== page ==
I am always intreged by the variety of items at the Guild's monthly "show and tell". Some pieces are amazing but I know that I would never produce something similar because it is "just not me". Other pieces inspire me to push my work a little further than I would have on my own because they appeal to my sense of style.
We all work with fibre, either as raw material or yarn, but our finished pieces can be quite different.
We may end up with a colourful pair of socks, a needle felted butterfly, a woven scarf, towels, a runner or rug.
Some pieces emphasize tactile properties of the fibre or yarn. They cry out "touch me" or "wrap yourself in me". Other pieces are based more on a visual design. They ask the viewer to "look closer, see the detail". The differences go beyond simply a interest in structure or texture. Even if we use the same technique we can produce items that are refined and subdued, exhuberant and colourful, homey and comforting and so on.
Our creations reflect our individual interests and style rather than the latest in fashions or home decor. That is a good thing according to Pamela Ballantine, the speaker at our September meeting. She reminded us that we do our best work when we use colours that we like. How true! Put an ugly (to you) warp on the loom and it will sit there haunting you like an evil spirit. When you do get around to working on it you just cannot wait until the whole process is over. Not the way to do your best work!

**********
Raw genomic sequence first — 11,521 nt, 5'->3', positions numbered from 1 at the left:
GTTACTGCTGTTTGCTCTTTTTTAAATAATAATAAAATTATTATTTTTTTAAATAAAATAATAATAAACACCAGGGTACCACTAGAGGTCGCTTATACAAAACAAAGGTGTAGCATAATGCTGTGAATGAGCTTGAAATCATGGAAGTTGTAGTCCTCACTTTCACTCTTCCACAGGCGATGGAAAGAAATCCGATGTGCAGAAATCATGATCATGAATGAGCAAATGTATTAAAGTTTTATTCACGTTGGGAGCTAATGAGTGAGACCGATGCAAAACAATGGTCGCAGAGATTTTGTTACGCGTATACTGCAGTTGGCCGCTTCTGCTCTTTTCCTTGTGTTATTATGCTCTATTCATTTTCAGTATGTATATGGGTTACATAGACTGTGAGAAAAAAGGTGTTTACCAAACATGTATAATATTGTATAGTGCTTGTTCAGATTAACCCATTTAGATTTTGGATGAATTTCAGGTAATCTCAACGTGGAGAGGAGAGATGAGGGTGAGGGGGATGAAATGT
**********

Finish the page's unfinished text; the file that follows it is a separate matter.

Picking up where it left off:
Pamella also gave us a great tip about "finding your style". This works for both fashion or home decor. If it is home decor that you are interested in forget the myth that people decorate their homes using the same colours that they wear. To build a picture of your decorating style, go through several home related magazines and cut out pictures that you like. Once you have a pile of pictures, lay them out together and look for the common elements. Those elements are the basis for your unique style.
If you love blue (red, yellow, etc) but need more help with all the possible variations try looking through house paint chips. They are a great tool for evaluating different tints and tones. If you are serious then get a paint chip fan from your favourite paint supplier. A little colour research before you shop might help to keep your stash under control. But then again, that odd ball colour that you bought by mistake might lead to a whole new creative experience. Or at least, that's what I tell myself.